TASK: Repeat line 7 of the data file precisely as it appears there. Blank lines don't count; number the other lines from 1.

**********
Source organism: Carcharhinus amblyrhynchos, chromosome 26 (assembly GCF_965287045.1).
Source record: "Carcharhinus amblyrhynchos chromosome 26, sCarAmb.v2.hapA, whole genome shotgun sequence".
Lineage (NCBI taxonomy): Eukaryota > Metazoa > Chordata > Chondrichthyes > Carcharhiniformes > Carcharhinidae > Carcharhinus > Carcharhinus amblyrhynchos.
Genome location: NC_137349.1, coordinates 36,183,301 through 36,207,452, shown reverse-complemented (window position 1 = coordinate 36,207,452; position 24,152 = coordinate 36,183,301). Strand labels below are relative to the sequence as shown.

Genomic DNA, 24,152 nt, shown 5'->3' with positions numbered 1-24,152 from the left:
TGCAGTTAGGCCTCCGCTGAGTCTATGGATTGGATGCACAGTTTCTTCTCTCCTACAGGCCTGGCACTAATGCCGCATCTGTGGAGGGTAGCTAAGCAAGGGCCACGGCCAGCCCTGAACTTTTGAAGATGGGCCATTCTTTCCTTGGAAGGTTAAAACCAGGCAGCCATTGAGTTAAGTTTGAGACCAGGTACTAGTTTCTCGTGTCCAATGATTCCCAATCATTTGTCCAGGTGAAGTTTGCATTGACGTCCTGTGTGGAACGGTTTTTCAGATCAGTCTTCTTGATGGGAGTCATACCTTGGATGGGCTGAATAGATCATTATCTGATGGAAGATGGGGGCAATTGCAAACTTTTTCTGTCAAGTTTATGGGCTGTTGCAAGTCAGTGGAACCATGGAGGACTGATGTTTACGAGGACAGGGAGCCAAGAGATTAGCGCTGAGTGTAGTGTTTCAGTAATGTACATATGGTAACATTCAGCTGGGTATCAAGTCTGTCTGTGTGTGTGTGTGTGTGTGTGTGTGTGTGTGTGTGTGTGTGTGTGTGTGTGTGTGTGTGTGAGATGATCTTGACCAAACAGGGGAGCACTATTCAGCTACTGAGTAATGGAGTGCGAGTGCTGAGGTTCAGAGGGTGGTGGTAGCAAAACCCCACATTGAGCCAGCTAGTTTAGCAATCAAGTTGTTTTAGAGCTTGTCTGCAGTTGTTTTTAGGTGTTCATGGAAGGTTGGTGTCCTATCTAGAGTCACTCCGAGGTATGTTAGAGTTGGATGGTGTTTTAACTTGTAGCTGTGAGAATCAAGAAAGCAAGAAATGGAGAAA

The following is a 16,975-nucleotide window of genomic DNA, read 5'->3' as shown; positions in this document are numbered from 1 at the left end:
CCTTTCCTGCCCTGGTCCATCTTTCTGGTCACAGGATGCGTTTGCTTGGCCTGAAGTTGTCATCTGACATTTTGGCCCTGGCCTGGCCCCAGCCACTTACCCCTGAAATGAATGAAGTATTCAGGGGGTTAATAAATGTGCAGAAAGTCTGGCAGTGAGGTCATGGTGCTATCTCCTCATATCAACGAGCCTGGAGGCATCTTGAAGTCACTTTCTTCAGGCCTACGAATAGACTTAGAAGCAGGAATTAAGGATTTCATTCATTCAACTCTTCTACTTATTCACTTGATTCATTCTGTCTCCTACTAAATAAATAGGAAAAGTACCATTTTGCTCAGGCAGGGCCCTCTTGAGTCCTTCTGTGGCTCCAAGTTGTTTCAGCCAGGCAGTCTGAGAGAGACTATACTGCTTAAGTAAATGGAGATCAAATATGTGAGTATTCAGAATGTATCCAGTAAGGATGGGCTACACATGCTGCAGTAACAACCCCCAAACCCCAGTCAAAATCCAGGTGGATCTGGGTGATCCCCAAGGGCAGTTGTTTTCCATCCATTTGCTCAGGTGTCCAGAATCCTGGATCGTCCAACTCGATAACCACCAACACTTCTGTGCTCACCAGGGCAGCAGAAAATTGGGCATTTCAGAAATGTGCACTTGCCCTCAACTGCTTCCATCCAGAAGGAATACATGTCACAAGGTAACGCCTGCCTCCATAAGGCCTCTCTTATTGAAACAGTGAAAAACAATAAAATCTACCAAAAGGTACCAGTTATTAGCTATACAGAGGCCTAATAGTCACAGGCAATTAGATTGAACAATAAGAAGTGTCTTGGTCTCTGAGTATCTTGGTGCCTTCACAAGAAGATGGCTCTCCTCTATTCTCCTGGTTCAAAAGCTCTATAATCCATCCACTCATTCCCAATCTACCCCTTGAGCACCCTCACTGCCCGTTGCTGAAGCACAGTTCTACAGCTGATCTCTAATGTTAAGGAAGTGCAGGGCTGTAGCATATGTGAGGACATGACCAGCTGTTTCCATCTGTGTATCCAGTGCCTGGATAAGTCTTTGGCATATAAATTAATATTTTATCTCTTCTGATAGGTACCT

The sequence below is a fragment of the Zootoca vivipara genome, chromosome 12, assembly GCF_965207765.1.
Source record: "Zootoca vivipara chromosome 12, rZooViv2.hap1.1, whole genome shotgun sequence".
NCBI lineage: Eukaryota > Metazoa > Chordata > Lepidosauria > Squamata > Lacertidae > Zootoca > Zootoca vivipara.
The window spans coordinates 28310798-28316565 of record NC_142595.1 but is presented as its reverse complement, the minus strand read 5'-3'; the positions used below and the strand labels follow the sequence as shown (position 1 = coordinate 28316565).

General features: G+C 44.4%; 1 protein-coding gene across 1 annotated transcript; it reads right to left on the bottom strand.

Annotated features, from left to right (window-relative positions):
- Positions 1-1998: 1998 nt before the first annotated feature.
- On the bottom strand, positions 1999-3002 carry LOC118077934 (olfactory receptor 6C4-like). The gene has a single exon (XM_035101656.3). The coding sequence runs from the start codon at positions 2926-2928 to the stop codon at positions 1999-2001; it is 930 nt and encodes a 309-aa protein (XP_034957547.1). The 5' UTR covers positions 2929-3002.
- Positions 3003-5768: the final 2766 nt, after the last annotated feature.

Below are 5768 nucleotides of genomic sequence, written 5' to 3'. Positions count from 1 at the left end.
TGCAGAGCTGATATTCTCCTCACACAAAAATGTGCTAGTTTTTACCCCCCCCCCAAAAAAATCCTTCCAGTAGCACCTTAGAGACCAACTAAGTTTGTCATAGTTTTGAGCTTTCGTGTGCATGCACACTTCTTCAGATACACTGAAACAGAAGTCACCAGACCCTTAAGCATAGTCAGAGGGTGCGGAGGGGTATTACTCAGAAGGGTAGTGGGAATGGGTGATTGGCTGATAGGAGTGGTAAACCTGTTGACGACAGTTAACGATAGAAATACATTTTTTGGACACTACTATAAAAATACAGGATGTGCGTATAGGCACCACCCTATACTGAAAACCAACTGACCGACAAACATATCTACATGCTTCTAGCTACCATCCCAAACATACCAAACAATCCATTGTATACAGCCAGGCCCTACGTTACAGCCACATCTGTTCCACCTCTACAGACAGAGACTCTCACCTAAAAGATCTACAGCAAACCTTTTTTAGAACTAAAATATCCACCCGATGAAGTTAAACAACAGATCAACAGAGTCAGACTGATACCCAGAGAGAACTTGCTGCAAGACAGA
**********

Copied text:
The following is a 16,975-nucleotide window of genomic DNA, read 5'->3' as shown; positions in this document are numbered from 1 at the left end: